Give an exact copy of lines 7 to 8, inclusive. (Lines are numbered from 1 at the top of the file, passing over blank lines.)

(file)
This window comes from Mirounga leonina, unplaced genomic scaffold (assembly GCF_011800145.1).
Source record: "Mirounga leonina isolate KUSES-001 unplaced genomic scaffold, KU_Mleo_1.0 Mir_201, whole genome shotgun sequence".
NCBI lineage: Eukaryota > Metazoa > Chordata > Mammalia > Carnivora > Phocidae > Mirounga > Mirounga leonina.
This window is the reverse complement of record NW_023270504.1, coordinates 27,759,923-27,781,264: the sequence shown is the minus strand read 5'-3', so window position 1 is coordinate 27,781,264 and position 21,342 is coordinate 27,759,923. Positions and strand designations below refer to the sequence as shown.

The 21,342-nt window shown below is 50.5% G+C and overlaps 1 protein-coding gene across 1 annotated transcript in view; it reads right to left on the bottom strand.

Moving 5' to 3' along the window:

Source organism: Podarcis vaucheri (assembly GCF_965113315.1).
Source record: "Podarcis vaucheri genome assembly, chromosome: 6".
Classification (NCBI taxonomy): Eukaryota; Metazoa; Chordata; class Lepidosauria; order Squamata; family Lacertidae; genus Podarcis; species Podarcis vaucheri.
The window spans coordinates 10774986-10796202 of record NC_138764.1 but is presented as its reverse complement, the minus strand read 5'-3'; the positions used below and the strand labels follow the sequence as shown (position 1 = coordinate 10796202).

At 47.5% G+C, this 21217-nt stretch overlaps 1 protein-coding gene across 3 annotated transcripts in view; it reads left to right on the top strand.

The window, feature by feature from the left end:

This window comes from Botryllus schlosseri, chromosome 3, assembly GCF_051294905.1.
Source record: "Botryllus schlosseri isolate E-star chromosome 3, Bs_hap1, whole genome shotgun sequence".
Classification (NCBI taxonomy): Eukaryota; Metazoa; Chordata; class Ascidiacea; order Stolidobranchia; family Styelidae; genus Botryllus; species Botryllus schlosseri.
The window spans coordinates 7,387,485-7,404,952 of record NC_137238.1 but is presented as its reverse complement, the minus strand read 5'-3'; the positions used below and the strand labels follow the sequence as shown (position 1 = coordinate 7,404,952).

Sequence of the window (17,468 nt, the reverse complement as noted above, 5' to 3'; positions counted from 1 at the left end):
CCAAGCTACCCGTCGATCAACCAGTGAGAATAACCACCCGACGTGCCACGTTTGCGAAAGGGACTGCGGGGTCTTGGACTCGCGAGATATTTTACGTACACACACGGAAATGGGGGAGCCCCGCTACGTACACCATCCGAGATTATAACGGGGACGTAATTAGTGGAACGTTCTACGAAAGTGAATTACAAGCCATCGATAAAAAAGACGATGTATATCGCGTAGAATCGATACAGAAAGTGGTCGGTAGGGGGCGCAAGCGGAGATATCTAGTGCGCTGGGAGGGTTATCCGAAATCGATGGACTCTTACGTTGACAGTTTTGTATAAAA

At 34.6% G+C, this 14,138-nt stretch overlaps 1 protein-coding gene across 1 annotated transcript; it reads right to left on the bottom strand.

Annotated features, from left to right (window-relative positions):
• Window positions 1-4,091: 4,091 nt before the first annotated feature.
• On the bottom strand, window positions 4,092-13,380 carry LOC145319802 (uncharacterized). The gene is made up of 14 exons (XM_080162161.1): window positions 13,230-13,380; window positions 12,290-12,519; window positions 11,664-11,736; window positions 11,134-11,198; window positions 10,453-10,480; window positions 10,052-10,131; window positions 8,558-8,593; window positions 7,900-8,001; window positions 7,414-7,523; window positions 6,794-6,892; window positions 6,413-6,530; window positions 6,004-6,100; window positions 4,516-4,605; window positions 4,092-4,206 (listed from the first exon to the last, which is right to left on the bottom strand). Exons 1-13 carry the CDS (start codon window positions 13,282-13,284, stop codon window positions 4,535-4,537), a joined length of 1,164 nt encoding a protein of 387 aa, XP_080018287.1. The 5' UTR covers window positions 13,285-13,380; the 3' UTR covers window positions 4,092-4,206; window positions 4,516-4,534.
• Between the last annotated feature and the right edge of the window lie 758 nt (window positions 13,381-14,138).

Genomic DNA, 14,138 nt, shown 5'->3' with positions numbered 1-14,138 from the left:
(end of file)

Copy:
Source organism: Podarcis vaucheri (assembly GCF_965113315.1).
Source record: "Podarcis vaucheri genome assembly, chromosome: 6".